When my husband and I owned a retail shop, I made a point of getting to know the neighbors along the strip shopping center. Small business owners are not known to have large advertising budgets. I went to all the merchants and asked if they would like to meet and see if we could all work together on combined promotions. We met before retail hours in one of the shops and brainstormed. A successful promotion was the sidewalk sale. Stores displayed merchandise outside the door, sale signs plastered the storefronts and cross promotion offers were handed out. If I remember correctly, the photo processing store (I rare sight nowadays) gave out a discount coupon with purchases, for picture framing at the frame shop next door. When we wanted support from the landlord for events or a shop owner had an issue, I was nominated to represent the merchants. When we moved the shop a decade later, I repeated the process. It’s a good way to get to know others who may come back into your life. Years later, when I was organizing Women in Action luncheons, I was able to get my old landlord to be one of the sponsors!

I also joined a couple of networking groups. One was of merchants in my shop’s area that focused on projects to help the community. We sponsored events for kids, volunteered with children’s activites at the community center, supported the police bike patrol and looked for ways to build up the area. The other was comprised of professionals that met in the Galleria, an upscale area of town.  There could only be one of each type of business and members (attorney, courier service, etc.) gave each other business. I learned that marketing in numbers is a good thing. Working with both groups, any projects that we promoted together was stronger.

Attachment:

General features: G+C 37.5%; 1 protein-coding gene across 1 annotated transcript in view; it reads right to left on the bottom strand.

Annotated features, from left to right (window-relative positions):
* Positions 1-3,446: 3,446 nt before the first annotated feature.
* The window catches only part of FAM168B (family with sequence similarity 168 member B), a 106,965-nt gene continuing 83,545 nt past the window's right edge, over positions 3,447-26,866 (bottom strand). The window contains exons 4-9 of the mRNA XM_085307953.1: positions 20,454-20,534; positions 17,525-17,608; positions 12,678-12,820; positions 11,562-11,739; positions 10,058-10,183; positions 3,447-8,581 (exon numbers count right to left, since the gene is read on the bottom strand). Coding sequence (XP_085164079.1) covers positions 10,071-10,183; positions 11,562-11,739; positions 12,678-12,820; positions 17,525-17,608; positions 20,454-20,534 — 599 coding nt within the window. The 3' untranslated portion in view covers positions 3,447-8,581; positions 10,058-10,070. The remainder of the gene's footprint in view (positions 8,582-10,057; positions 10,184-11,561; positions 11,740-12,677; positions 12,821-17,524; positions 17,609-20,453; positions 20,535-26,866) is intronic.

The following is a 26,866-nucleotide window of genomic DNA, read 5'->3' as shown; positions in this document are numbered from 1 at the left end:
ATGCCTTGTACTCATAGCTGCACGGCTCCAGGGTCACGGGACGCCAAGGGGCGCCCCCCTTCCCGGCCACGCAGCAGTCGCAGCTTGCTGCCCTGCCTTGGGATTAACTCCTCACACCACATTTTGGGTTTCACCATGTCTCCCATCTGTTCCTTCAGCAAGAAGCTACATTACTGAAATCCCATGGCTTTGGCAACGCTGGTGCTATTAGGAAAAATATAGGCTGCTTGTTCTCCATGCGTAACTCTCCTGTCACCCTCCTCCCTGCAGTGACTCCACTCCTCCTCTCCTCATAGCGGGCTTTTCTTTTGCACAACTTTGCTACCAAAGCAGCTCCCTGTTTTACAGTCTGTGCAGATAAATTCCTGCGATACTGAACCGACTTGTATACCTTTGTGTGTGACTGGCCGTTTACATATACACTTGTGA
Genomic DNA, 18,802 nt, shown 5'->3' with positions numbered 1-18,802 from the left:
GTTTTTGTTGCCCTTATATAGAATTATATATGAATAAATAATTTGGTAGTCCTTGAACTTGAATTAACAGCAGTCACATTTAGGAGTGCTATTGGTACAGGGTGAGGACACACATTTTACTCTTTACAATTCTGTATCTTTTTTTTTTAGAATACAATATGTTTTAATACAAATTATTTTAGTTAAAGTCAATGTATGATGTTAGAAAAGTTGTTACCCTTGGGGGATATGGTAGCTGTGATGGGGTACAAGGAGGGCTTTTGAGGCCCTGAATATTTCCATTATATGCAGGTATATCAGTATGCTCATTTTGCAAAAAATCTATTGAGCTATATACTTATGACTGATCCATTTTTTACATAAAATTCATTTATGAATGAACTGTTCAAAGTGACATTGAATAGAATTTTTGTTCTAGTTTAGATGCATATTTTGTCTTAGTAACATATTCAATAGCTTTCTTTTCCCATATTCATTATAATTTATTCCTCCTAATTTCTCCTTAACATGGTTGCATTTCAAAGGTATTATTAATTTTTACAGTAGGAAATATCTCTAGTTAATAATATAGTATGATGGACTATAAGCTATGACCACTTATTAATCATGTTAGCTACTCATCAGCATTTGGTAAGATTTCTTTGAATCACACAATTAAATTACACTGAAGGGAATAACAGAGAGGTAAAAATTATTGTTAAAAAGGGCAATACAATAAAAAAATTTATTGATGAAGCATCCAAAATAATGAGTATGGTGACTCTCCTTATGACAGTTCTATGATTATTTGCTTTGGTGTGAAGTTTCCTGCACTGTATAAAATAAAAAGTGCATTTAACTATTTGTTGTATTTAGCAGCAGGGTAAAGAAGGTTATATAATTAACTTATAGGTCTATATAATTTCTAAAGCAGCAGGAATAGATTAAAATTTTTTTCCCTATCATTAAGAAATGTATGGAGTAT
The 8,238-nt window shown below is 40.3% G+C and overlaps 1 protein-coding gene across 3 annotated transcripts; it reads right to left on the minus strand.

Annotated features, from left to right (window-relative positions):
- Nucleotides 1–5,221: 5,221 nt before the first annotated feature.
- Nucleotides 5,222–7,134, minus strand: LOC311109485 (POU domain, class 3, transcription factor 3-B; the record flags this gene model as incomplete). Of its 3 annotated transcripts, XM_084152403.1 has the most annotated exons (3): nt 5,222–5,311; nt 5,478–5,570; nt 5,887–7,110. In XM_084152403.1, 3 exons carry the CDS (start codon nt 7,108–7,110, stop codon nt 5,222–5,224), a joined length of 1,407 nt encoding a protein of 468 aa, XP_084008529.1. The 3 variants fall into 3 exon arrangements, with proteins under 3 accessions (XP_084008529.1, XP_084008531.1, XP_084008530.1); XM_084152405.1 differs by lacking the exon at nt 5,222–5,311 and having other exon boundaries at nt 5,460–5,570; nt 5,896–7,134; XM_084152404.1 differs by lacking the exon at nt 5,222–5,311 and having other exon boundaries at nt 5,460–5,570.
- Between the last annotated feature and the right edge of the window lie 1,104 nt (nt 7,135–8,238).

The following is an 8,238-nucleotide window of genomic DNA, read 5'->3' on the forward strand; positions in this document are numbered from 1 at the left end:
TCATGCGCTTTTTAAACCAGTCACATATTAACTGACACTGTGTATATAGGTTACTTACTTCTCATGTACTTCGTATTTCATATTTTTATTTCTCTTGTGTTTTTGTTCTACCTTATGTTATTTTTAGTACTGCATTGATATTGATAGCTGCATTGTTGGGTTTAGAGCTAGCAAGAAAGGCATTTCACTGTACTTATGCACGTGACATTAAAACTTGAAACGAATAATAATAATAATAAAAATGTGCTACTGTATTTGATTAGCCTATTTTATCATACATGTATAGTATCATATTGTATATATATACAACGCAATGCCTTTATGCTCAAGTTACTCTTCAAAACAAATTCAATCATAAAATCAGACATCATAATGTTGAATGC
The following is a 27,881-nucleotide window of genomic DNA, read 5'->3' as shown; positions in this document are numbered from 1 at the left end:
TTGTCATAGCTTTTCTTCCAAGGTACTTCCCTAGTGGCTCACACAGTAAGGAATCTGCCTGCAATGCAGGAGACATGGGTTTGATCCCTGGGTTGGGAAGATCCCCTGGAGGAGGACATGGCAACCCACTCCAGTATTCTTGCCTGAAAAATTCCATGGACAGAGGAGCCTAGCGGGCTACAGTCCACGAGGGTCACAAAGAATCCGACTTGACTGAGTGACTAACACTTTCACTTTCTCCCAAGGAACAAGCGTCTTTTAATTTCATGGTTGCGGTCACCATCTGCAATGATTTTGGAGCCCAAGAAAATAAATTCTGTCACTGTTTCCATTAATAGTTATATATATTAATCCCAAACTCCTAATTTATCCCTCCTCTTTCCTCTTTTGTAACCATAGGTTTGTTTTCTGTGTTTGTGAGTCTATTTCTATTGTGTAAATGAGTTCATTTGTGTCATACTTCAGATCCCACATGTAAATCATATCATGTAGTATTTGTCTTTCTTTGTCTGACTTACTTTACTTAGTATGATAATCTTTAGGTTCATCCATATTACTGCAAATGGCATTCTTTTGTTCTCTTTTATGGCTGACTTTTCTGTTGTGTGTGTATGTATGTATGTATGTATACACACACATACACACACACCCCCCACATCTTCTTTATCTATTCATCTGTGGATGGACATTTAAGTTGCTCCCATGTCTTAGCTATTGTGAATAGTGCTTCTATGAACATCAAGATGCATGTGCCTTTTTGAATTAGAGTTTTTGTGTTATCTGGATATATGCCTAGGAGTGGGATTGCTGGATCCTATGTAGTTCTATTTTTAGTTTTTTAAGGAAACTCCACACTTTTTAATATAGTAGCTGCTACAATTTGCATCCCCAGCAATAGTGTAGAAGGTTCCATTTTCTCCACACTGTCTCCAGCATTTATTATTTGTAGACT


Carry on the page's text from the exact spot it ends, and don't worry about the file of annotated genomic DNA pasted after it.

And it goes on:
Ed Shaerf is the chef patron of One Blenheim Terrace in St. John’s Wood, Westminster, in the United Kingdom. He re-tweets followers’ photos/comments on his wonderfully creative dishes! One of the amazing things that social media allows is real time interaction. Chef Shaerf knows how to connect. He entices walk-ins with tweeted “tonight only” freebies:

    Ed Shaerf ‏@EdShaerf  6 Apr

    We have a few tables left at @oneblenheim tonight! Come and try our new menu and have a glass of champagne on me!

    Call 0207 3721722 to book!

I have to add this as I just viewed the fun video: Talented songbird,  Jeanie Barton, will be performing at the restaurant’s jazz brunch. And because this restaurant has posted offers on Groupon and received 4.5/5 stars from TripAdvisor, I must remember to join Groupon when over there and to check out other great travel offers for hotels, events, etc.!

Lynne Smelser, @LynneSmelser, was a literary aide at a Michigan elementary school when she made up imaginative stories of an inquisitive young sheepdog and his friend. She hoped to spark a love of reading through the adventures of “Noodles & Goo.” She began with copies of word documents and worked up to self-published copies. Now, she is on Kickstarter, seeking a relatively small amount to take her stories to the next level. That includes a more polished version of the series utilizing industry professionals and marketing to a wider audience. I am considering donating $25 so that I can get an autographed copy of the book when it comes out in a few months. It will help an educator encourage young readers and make a wonderful gift for a  little one!